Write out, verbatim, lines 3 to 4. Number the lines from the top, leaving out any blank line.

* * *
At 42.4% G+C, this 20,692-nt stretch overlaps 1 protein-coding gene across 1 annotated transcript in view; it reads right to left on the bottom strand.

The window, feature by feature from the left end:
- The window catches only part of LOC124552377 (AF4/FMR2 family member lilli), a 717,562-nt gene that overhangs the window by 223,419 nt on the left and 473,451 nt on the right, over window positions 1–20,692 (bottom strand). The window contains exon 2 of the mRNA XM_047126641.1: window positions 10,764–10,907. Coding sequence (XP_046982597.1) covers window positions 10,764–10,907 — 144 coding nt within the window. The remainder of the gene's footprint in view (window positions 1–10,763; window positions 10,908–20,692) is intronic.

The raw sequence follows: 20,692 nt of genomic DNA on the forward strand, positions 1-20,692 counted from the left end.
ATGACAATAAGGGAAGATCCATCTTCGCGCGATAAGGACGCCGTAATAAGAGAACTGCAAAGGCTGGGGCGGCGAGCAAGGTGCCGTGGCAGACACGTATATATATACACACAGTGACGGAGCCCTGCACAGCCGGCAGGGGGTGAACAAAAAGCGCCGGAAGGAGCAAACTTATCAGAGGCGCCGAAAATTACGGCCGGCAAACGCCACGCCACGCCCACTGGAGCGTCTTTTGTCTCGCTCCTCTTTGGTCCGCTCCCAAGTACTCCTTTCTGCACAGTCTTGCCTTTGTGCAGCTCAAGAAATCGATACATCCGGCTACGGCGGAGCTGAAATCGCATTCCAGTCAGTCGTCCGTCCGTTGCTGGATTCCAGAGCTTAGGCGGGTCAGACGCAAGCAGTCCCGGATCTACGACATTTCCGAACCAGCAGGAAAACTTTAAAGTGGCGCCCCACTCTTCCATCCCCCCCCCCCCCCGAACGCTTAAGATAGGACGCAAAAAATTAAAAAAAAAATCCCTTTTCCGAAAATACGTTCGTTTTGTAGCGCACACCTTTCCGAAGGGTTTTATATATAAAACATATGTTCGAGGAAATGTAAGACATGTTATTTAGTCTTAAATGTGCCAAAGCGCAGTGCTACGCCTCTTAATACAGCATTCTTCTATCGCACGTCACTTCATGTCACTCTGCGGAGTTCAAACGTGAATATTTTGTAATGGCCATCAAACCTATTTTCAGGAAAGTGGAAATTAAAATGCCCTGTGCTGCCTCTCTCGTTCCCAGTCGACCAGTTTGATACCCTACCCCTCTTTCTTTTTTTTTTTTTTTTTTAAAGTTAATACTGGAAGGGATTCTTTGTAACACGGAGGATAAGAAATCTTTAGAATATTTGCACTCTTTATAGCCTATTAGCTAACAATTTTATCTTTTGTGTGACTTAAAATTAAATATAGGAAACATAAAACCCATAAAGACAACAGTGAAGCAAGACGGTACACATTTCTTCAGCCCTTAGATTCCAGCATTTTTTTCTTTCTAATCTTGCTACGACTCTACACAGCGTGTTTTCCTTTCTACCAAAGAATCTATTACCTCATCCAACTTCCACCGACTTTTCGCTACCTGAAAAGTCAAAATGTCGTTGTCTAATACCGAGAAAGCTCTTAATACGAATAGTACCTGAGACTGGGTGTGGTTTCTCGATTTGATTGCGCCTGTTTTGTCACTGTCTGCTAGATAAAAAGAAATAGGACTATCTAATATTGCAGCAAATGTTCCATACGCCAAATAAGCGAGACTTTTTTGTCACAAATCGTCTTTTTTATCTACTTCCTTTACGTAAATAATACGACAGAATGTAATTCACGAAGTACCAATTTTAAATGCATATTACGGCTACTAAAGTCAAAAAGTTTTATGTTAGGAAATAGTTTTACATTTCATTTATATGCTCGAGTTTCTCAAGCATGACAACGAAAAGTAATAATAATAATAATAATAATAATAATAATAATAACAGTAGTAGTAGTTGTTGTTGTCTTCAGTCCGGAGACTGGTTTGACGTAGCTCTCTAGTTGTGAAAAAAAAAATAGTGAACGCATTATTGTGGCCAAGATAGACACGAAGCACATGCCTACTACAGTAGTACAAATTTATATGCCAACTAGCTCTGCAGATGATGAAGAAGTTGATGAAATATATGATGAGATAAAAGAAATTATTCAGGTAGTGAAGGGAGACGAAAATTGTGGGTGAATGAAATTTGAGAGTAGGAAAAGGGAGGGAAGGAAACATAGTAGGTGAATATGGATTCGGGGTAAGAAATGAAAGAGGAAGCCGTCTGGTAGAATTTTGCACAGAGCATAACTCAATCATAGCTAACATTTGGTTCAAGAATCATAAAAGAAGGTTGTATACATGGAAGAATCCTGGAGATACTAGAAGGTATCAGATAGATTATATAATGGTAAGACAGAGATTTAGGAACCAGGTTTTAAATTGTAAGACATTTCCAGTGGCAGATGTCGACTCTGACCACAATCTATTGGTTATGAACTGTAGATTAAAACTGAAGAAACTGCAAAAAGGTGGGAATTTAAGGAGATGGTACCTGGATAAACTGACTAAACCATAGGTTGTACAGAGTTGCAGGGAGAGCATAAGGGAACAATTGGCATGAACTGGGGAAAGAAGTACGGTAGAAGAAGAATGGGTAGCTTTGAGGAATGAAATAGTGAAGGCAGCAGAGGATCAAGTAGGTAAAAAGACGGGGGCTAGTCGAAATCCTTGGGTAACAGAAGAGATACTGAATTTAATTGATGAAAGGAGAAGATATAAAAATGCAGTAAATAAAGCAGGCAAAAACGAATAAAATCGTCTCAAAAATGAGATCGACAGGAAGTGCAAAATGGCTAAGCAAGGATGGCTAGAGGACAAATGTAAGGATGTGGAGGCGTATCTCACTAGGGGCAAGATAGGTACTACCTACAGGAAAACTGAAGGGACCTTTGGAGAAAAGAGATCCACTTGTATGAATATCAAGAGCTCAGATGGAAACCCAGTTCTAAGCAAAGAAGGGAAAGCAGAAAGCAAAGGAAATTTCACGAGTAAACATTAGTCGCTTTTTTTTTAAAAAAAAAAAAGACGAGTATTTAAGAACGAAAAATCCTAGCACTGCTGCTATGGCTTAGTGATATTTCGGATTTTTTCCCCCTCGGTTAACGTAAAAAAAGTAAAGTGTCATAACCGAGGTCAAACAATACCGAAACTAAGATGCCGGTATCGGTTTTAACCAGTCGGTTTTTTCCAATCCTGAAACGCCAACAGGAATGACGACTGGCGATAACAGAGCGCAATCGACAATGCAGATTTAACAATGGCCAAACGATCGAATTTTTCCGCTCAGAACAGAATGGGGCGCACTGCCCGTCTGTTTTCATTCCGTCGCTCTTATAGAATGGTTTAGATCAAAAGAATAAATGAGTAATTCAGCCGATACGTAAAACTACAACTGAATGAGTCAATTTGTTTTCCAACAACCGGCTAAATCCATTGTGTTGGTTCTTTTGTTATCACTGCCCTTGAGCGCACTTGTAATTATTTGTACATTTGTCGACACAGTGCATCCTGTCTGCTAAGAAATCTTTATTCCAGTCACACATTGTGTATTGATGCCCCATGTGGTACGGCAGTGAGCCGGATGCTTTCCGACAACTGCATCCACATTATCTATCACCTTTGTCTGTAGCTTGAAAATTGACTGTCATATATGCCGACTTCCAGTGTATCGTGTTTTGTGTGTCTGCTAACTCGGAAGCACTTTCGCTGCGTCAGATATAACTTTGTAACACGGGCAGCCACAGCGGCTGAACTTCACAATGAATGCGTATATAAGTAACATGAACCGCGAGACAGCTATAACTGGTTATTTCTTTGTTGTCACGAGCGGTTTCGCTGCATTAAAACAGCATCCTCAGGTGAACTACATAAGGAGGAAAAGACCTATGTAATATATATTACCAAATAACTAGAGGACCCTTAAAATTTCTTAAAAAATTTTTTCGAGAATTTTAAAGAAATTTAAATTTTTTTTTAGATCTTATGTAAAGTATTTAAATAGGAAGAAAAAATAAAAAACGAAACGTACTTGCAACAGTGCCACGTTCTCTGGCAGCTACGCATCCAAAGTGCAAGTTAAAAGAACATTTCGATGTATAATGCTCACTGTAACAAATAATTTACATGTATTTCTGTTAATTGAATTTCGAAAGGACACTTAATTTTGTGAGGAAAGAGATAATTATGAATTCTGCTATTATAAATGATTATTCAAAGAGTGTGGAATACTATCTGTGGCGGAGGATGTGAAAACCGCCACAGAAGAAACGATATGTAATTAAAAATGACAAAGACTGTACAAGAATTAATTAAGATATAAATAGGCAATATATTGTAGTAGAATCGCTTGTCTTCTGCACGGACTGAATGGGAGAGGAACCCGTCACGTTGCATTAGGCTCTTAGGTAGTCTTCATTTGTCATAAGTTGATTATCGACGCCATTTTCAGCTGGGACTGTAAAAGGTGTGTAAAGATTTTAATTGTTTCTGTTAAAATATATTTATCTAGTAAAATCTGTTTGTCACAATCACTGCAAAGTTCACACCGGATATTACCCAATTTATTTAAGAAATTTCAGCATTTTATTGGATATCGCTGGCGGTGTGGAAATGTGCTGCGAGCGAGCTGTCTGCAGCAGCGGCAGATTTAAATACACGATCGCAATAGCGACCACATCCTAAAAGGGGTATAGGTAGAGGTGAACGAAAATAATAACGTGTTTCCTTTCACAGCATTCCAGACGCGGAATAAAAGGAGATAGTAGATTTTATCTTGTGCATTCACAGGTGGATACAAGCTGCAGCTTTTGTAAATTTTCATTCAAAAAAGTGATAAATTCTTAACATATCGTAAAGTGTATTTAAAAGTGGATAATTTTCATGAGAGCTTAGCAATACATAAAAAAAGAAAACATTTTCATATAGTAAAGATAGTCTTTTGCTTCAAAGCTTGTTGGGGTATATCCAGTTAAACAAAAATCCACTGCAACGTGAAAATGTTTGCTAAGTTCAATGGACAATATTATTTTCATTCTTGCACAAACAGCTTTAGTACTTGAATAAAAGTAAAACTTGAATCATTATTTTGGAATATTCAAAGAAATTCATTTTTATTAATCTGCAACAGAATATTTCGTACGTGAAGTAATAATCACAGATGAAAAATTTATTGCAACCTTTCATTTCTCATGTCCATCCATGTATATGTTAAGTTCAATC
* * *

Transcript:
- The window catches only part of LOC124552377 (AF4/FMR2 family member lilli), a 717,562-nt gene that overhangs the window by 223,419 nt on the left and 473,451 nt on the right, over window positions 1–20,692 (bottom strand). The window contains exon 2 of the mRNA XM_047126641.1: window positions 10,764–10,907. Coding sequence (XP_046982597.1) covers window positions 10,764–10,907 — 144 coding nt within the window. The remainder of the gene's footprint in view (window positions 1–10,763; window positions 10,908–20,692) is intronic.

The raw sequence follows: 20,692 nt of genomic DNA on the forward strand, positions 1-20,692 counted from the left end.